A recent report by Human IPO has said that Kenya has 67% smartphone penetration. The report is based on figures released by Kenya’s leading mobile operator Safaricom.
According to Safaricom, Kenya has 67% smartphone penetration attributed to “a growing middle class that has increased the uptake of these types of phones”. Safaricom also says 23% of their smartphone sales in 2013 were Samsung devices, a figure in the region of 400,000 devices.
Just to put the Kenyan smartphone penetration figures into context, the East African country’s smartphone penetration is 40% higher than the African continent’s average figure which is between 12 and 18 percent as of January 2014.
The real smartphone penetration in Africa is disputed with figures from the Industrial Data Corporation putting the figure at 18% penetration. Coming to a definitive figure is also difficult because a great deal of smartphones in Africa are grey imports that do not come through official channels. Grey market devices are said to account for 30% of handsets in Africa and it’s difficult to ascertain whether these are accounted for in the smartphone penetration figures.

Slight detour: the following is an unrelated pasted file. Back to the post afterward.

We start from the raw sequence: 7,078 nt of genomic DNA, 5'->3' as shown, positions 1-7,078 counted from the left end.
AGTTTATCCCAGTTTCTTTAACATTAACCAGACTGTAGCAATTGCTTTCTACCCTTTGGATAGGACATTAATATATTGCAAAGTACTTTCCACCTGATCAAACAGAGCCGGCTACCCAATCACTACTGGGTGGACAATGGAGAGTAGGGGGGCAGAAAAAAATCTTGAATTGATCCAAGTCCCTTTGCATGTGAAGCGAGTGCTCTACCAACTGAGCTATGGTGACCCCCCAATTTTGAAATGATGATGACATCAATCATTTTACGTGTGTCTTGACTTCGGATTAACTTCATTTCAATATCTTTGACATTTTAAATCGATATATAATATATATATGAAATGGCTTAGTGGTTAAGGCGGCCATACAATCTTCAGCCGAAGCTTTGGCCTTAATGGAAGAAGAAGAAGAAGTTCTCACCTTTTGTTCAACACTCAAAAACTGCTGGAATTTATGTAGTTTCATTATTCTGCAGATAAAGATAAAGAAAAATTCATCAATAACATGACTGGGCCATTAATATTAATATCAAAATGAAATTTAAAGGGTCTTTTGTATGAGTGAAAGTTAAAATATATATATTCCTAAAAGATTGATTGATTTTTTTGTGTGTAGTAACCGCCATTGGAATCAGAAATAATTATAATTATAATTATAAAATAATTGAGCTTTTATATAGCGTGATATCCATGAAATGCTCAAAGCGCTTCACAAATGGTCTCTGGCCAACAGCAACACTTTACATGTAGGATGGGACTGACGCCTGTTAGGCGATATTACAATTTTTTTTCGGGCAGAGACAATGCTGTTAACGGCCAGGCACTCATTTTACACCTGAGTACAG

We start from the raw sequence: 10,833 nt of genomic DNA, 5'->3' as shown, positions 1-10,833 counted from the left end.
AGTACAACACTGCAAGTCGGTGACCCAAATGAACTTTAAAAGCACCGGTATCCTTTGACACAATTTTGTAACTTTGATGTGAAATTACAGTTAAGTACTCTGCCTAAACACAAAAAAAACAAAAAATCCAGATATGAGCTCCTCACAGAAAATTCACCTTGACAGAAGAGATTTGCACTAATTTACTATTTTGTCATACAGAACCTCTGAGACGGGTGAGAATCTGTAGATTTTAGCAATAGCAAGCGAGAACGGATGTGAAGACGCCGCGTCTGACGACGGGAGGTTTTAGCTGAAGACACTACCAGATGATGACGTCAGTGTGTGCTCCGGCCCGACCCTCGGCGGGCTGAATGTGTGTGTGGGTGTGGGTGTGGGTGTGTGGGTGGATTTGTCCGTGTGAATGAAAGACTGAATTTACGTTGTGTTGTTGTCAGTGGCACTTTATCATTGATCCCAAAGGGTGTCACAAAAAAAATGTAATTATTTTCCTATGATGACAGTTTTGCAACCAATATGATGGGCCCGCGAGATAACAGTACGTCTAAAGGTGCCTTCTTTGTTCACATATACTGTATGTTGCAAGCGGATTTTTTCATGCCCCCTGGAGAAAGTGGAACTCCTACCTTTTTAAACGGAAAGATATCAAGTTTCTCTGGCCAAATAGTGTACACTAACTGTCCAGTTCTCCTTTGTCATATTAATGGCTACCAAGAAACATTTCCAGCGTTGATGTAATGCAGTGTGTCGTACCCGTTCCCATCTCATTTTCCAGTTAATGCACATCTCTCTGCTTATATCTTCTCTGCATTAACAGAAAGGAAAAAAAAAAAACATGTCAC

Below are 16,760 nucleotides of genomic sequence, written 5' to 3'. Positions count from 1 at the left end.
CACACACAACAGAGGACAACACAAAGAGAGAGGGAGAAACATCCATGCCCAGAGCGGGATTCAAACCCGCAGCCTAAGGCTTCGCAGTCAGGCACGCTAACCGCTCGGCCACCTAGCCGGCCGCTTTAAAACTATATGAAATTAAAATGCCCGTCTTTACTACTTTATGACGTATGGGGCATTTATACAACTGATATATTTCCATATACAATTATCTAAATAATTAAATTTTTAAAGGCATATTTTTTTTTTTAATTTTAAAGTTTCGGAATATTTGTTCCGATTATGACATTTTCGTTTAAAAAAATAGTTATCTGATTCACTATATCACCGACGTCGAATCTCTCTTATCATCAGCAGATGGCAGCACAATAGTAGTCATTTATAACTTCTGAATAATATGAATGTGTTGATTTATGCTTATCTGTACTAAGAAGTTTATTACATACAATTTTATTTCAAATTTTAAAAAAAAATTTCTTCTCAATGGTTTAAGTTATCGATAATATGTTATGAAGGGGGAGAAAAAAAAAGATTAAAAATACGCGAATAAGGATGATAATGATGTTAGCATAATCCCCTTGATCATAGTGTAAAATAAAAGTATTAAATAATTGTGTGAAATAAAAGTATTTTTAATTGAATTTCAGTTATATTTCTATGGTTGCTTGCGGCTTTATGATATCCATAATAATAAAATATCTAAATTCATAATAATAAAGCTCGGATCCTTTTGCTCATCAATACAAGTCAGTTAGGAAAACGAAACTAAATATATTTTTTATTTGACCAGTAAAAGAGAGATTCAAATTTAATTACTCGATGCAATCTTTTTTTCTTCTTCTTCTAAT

Whatever the real figure may be, analysts generally agree that smartphone penetration in Africa will double within the next three or four years. This is hard to discount if you consider the ever increasing presence of mobile device manufacturers on the continent and the falling prices on entry level to mid-range devices.
For example, Huawei, the third largest smartphone marker on the planet has a presence in every region in Africa. The Chinese company has been aggressive in introducing entry level android smartphones below $100 and their Huawei Ascend Y220 going for $70 has been particularly popular in Zimbabwe.
Samsung already has a dominant presence on the continent and the Korean giant is targeting to maintain a 50% share of the 22 million smartphones expected to be sold in Africa in 2014.